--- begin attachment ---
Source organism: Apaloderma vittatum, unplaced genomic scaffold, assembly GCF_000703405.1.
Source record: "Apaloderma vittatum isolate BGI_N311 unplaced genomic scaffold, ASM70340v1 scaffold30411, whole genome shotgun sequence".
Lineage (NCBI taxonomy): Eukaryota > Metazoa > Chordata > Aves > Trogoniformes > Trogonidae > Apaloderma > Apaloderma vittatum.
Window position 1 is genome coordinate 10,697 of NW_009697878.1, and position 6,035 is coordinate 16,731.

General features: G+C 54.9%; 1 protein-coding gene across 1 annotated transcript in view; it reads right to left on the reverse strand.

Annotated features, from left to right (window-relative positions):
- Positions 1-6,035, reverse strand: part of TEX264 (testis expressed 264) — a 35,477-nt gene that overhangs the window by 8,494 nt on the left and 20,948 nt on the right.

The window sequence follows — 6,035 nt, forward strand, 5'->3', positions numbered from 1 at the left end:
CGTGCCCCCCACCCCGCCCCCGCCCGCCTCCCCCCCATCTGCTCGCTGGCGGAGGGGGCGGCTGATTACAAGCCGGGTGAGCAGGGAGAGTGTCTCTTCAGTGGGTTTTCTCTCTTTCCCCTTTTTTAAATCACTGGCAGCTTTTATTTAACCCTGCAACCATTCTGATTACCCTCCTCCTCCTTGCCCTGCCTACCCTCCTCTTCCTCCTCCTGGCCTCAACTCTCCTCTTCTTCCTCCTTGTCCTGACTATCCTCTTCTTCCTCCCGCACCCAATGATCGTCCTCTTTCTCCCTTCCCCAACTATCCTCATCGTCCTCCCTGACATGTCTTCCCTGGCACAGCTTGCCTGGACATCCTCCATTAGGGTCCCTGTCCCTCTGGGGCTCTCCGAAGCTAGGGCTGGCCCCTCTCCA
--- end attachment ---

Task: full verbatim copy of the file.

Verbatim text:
Source organism: Apaloderma vittatum, unplaced genomic scaffold, assembly GCF_000703405.1.
Source record: "Apaloderma vittatum isolate BGI_N311 unplaced genomic scaffold, ASM70340v1 scaffold30411, whole genome shotgun sequence".
Lineage (NCBI taxonomy): Eukaryota > Metazoa > Chordata > Aves > Trogoniformes > Trogonidae > Apaloderma > Apaloderma vittatum.
Window position 1 is genome coordinate 10,697 of NW_009697878.1, and position 6,035 is coordinate 16,731.

General features: G+C 54.9%; 1 protein-coding gene across 1 annotated transcript in view; it reads right to left on the reverse strand.

Annotated features, from left to right (window-relative positions):
- Positions 1-6,035, reverse strand: part of TEX264 (testis expressed 264) — a 35,477-nt gene that overhangs the window by 8,494 nt on the left and 20,948 nt on the right.

The window sequence follows — 6,035 nt, forward strand, 5'->3', positions numbered from 1 at the left end:
CGTGCCCCCCACCCCGCCCCCGCCCGCCTCCCCCCCATCTGCTCGCTGGCGGAGGGGGCGGCTGATTACAAGCCGGGTGAGCAGGGAGAGTGTCTCTTCAGTGGGTTTTCTCTCTTTCCCCTTTTTTAAATCACTGGCAGCTTTTATTTAACCCTGCAACCATTCTGATTACCCTCCTCCTCCTTGCCCTGCCTACCCTCCTCTTCCTCCTCCTGGCCTCAACTCTCCTCTTCTTCCTCCTTGTCCTGACTATCCTCTTCTTCCTCCCGCACCCAATGATCGTCCTCTTTCTCCCTTCCCCAACTATCCTCATCGTCCTCCCTGACATGTCTTCCCTGGCACAGCTTGCCTGGACATCCTCCATTAGGGTCCCTGTCCCTCTGGGGCTCTCCGAAGCTAGGGCTGGCCCCTCTCCA